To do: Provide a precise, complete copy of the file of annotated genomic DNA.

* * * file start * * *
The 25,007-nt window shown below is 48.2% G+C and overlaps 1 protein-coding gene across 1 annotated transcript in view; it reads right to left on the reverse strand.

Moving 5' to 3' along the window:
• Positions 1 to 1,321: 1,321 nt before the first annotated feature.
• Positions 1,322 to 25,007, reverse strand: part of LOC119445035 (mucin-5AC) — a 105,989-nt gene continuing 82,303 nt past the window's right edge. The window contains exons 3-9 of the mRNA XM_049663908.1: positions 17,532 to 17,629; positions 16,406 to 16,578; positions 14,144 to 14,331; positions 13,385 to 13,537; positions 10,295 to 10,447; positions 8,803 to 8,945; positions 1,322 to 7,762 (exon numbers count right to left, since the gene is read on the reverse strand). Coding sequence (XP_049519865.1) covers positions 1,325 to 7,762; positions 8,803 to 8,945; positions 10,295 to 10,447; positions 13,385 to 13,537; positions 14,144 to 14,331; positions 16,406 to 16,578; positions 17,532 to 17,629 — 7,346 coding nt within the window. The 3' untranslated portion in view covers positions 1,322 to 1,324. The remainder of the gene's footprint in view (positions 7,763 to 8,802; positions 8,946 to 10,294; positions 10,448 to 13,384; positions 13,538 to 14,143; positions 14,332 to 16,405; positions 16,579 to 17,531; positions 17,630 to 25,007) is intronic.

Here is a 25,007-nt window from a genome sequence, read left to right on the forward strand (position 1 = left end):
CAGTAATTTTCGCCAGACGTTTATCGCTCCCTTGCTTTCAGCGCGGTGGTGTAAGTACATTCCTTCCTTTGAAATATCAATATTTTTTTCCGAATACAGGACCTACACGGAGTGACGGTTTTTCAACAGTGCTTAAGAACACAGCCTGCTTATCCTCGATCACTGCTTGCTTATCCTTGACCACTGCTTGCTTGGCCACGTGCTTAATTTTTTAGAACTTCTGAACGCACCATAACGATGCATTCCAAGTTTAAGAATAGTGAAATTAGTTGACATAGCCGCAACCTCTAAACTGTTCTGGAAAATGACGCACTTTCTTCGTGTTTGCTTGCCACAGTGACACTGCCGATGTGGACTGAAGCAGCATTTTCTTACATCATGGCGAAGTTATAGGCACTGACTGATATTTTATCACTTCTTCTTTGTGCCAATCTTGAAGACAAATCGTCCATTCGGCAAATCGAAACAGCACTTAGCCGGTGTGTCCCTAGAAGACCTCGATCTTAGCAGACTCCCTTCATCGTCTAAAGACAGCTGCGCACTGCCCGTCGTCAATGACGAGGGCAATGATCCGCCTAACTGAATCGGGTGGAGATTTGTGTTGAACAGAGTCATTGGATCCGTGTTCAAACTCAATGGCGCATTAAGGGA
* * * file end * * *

The 25,007-nt window shown below is 48.2% G+C and overlaps 1 protein-coding gene across 1 annotated transcript in view; it reads right to left on the reverse strand.

Moving 5' to 3' along the window:
• Positions 1 to 1,321: 1,321 nt before the first annotated feature.
• Positions 1,322 to 25,007, reverse strand: part of LOC119445035 (mucin-5AC) — a 105,989-nt gene continuing 82,303 nt past the window's right edge. The window contains exons 3-9 of the mRNA XM_049663908.1: positions 17,532 to 17,629; positions 16,406 to 16,578; positions 14,144 to 14,331; positions 13,385 to 13,537; positions 10,295 to 10,447; positions 8,803 to 8,945; positions 1,322 to 7,762 (exon numbers count right to left, since the gene is read on the reverse strand). Coding sequence (XP_049519865.1) covers positions 1,325 to 7,762; positions 8,803 to 8,945; positions 10,295 to 10,447; positions 13,385 to 13,537; positions 14,144 to 14,331; positions 16,406 to 16,578; positions 17,532 to 17,629 — 7,346 coding nt within the window. The 3' untranslated portion in view covers positions 1,322 to 1,324. The remainder of the gene's footprint in view (positions 7,763 to 8,802; positions 8,946 to 10,294; positions 10,448 to 13,384; positions 13,538 to 14,143; positions 14,332 to 16,405; positions 16,579 to 17,531; positions 17,630 to 25,007) is intronic.

Here is a 25,007-nt window from a genome sequence, read left to right on the forward strand (position 1 = left end):
CAGTAATTTTCGCCAGACGTTTATCGCTCCCTTGCTTTCAGCGCGGTGGTGTAAGTACATTCCTTCCTTTGAAATATCAATATTTTTTTCCGAATACAGGACCTACACGGAGTGACGGTTTTTCAACAGTGCTTAAGAACACAGCCTGCTTATCCTCGATCACTGCTTGCTTATCCTTGACCACTGCTTGCTTGGCCACGTGCTTAATTTTTTAGAACTTCTGAACGCACCATAACGATGCATTCCAAGTTTAAGAATAGTGAAATTAGTTGACATAGCCGCAACCTCTAAACTGTTCTGGAAAATGACGCACTTTCTTCGTGTTTGCTTGCCACAGTGACACTGCCGATGTGGACTGAAGCAGCATTTTCTTACATCATGGCGAAGTTATAGGCACTGACTGATATTTTATCACTTCTTCTTTGTGCCAATCTTGAAGACAAATCGTCCATTCGGCAAATCGAAACAGCACTTAGCCGGTGTGTCCCTAGAAGACCTCGATCTTAGCAGACTCCCTTCATCGTCTAAAGACAGCTGCGCACTGCCCGTCGTCAATGACGAGGGCAATGATCCGCCTAACTGAATCGGGTGGAGATTTGTGTTGAACAGAGTCATTGGATCCGTGTTCAAACTCAATGGCGCATTAAGGGA